Help! I have a temper. I lose it in public and community meetings. I say bitter things and make accusations that I come to regret. It’s not that I have my facts wrong. It’s that I get that burning, buzzing rage that causes me to state my facts in fury. My wife says I embarrass her. In truth, I embarrass myself. What can I do?
We’ve all been in your shoes. It’s too embarrassing for me to describe my own offenses; I’d look like a Crucial Conversations hypocrite. But I have a good defense: I’m human.
I’ll share the strategies that work for me, and several that have been proven to work for most people.
Forewarned is Forearmed. I began studying angry emotions in 1976, when I was a first-year graduate student in psychology at Stanford. Here was my idea for a study: I would find a way to make people angry in a lab setting, and then test different strategies for calming them. Sounds simple, right?
Here’s how I planned to make them angry. I’d invite pre-med and pre-law students in for “free coaching sessions” to help them pass the standardized admissions tests they had to take. Then, while they were drilling for the test, I’d interrupt them, disrupt their concentration, and bother them. At the end, I’d give them feedback that they didn’t have what it takes to succeed as a doctor or lawyer. I shared my idea with Al Bandura, my advisor, and he said, “Good luck getting that through the human subjects committee.”
I met with the committee, explained my plan, and they agreed to let me proceed—but with one change: I had to get informed consent from each participant in advance. In other words, I had to tell them up front that the purpose of the experiment was to make them angry.
Here is what I learned: Knowing up front that someone is going to try to make you angry inoculates you from getting angry. No matter how I mistreated my subjects, all I could do was amuse them. If you can anticipate that a situation might make you angry, you can prepare for it. Decide in advance how you will handle your emotions and actions.
Go to the Balcony. Emotions are like a rollercoaster. Once you’re on board, riding your rage, it’s hard to get off. It’s a whole lot easier if you can find a way to avoid getting on in the first place.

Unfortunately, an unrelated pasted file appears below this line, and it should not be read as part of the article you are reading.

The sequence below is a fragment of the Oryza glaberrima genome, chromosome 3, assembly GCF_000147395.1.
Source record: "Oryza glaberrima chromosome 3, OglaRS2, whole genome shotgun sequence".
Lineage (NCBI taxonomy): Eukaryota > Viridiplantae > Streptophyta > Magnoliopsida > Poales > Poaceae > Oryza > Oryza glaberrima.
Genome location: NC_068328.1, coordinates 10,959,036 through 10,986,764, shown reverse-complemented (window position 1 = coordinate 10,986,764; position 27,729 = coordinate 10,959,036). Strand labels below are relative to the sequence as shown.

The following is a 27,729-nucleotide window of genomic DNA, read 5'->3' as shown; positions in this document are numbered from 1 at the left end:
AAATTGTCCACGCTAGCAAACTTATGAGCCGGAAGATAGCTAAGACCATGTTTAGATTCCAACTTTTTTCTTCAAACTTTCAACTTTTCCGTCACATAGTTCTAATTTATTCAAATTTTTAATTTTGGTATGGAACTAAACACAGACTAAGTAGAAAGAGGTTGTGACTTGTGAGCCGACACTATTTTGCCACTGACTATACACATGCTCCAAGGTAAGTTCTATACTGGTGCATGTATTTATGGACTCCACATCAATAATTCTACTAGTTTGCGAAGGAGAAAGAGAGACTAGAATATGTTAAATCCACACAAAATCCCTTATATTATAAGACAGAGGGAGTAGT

A strategy that works is to distance yourself from the events that are making you angry. I don’t mean a physical distance. Instead, create a psychological distance by taking on a pose or persona. William Ury, cofounder of the Harvard Negotiation Project, calls this strategy “going to the balcony.” Step back from the heat of the moment, distance yourself, rise above it, and watch it objectively as if from a balcony.
When my temper is at risk, I try to become a “concerned scientist,” someone who cares deeply but who embodies scientific curiosity. Once I’m in my white lab coat (a coat only I can see), I’m in control—curious, instead of angry.
Recognize your Triggers. Our triggers are the hot buttons or land mines that set us off. Some are real in our environment, while others are our own overreactions. The more we can anticipate our triggers, the more we can prepare positive reactions and avoid blowing up.
Here is an over-the-top example. I was working in a prison, and a group of prison guards came to me with this problem: One of their colleagues had “come unglued” when an inmate had spit on him. The news had traveled like wildfire, and now lots of inmates were spitting on this guard all the time—to see if they could get him to react. And they could. He came unglued every single time.
Imagine this is your trigger: You get upset when people spit on you. In this case, we decided that if we could deal with the trigger, then maybe the guard could control his reactions. We called our approach, “Don’t get mad; get even.”
We got permission to shut down entire units whenever a spitting incident occurred. The inmates in the unit would be confined to their cells for 24 hours and miss a couple of meals. It was a success. The guard was able to manage his temper, because he knew that punishment would be swift and certain. It also encouraged inmates to prevent other inmates from spitting on guards. The incidents died out within a couple of weeks.
Challenge your Story: A quick reminder on how emotions work:
- See & Hear: Something happens. We learn of it through our eyes and ears, and it enters our visual and auditory cortexes in our brain.
- Tell a Story: We try to make sense of what’s happening. Our prefrontal cortex analyzes the evidence and creates a story to make sense of it all.
- Feel: If the story involves some kind of risk, it’s sent to our amygdala, which fires up our emotions—and shuts down most further processing by our prefrontal cortex.
- Act: Our strong emotions propel us towards fight or flight—angry outbursts or escape.
The key insight here is that it’s our story, not the raw facts, that causes us to feel threatened and that generates our strong emotions. And our story is often faulty. The skill, and it’s a tough one, is to question and challenge our story. Ask yourself two questions:
- Do I have enough facts to be certain my story is true?
- Is there any other, more positive story, that fits this set of facts?
Asking these questions helps you distance yourself from your story—to see it as a hypothesis or best guess—instead of as the gospel truth. And, as soon as you introduce some doubt into your story, it stops generating those strong emotions.
I hope some of these ideas will help you with your anger.
Best of luck,
Want to master these crucial skills? Attend one of our public training workshops in a city near you. Learn more at www.vitalsmarts.com/events.
The ideas expressed in this article are based on the skills and principles taught in Crucial Conversations. Learn more about Crucial Conversations